The weekly student newspaper of Bucknell University

The Bucknellian

The weekly student newspaper of Bucknell University

The Bucknellian

The weekly student newspaper of Bucknell University

The Bucknellian

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Three men and a painting: a review of “The Picture of Dorian Gray”

In honor of Valentine’s Day, I would like to take some time to review one of the best novels about three men with repressed homoerotic tension that I have ever read: Oscar Wilde’s 1891 novel “The Picture of Dorian Gray.” The novel follows the titular Dorian Gray, a young man in his twenties, and everyone is basically in love with him. In the beginning, Basil Hallward, a painter, paints a picture of Dorian, who makes a wish to remain youthful while the Dorian in the picture ages instead. The novel was published in 1890… and then again in 1891. Why the republication? Well, critics initially thought that it was way too explicit for audiences at that time. As in, the 1890 version of the novel had excessive amounts of immoral sexual content, both heterosexual and homosexual, to the point where Wilde’s editor made him go back and revise his work.

Anyways, what’s the actual plot of this thing? The story starts off with Basil Hallward, meeting with Lord Henry Wotton, an English aristocrat. Basil tells Henry that he’s going to paint a picture of Dorian Gray, this really hot guy that he met recently and has not been able to stop thinking about since. Dorian comes to the studio, Basil paints his portrait and Dorian Gray goes insane once he trades his soul for immortal youth, resulting in him committing numerous heinous acts culminating in him stabbing his portrait and dying. As one does. 

But I’m getting ahead of myself. A lot happens in the meantime. For example, after Dorian achieves immortal youth, he falls in love with a young actress named Sibyl Vane after knowing her for like five minutes. When he brings Basil and Henry to one of her performances in “Romeo and Juliet,” though, Sibyl gives one bad performance which results in Dorian saying he never loved her in the first place and revoking his offer of marriage, which results in Sibyl Vane dying, Dorian saying that her death was not his fault and then feeling really bad about it after to the point where, at the end of the novel, starts getting paranoid that her brother, James Vane, is going to kill him. As one does.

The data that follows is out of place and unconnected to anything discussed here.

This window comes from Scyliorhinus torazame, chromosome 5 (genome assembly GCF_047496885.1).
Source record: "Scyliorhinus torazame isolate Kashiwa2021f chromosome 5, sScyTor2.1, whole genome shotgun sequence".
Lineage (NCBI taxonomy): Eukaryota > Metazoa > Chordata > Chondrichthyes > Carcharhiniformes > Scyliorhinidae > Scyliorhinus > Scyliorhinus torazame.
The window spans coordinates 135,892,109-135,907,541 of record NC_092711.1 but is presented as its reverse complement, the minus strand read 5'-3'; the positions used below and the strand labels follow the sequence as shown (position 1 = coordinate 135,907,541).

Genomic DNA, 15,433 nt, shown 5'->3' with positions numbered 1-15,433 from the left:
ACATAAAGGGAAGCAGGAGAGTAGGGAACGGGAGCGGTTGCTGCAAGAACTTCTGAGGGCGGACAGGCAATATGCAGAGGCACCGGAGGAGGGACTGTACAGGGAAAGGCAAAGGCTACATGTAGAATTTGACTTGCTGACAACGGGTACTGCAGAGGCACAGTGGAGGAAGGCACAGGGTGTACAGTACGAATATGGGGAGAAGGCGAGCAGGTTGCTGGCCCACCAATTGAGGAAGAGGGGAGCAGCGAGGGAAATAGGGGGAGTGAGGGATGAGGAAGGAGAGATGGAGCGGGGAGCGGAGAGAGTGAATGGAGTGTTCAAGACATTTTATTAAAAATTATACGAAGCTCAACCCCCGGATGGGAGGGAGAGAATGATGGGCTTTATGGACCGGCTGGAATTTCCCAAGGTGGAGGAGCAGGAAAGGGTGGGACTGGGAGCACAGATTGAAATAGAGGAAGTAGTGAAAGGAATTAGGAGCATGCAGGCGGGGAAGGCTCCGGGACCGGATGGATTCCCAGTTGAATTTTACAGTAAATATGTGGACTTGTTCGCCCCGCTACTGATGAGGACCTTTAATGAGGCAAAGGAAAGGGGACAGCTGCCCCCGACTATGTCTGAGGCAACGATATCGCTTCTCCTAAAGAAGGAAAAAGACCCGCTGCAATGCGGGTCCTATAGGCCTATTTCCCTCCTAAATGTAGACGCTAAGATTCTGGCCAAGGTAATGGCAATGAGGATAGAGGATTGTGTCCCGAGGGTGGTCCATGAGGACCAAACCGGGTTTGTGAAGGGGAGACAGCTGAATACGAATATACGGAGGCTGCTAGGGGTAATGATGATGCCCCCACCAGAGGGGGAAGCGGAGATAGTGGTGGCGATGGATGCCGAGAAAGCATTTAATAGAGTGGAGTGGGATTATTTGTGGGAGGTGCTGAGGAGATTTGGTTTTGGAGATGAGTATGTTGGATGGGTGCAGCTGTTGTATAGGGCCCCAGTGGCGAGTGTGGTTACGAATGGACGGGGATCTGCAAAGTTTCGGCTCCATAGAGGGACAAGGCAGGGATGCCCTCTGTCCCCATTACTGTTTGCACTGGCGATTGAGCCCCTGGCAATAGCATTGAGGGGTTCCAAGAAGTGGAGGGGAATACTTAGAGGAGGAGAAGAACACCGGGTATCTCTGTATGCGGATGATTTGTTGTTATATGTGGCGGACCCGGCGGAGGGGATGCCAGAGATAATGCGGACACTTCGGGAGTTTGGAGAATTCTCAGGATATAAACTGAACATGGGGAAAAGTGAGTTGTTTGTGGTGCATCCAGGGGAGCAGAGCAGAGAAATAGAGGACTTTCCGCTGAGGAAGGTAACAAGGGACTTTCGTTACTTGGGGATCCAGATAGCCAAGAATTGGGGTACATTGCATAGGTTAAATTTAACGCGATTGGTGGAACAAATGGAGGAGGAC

It wouldn’t be a stretch to say that Basil Hallward is the most reasonable character in the novel. After Basil hears about Dorian committing sinful acts, such as slinking around opium dens, Basil approaches Dorian and says Hey, what you’re doing right now isn’t cool, and then Dorian proceeds to kill one of the only characters in the novel that truly likes him. As one does.

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In all seriousness, Oscar Wilde’s “The Picture of Dorian Gray” was visionary for its time. It pushed the envelope in terms of what could be published at the time and was so controversial that it even contributed to Wilde’s own trial and later sentence. With its complex themes and intriguing–and very, very complicated–main character, “The Picture of Dorian Gray” is a story that demands multiple readings and many interpretations. While Oscar Wilde said that “all art is quite useless,” “The Picture of Dorian Gray” most certainly is not. 

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Aaron Chin
Aaron Chin, Arts & Culture Co-Editor

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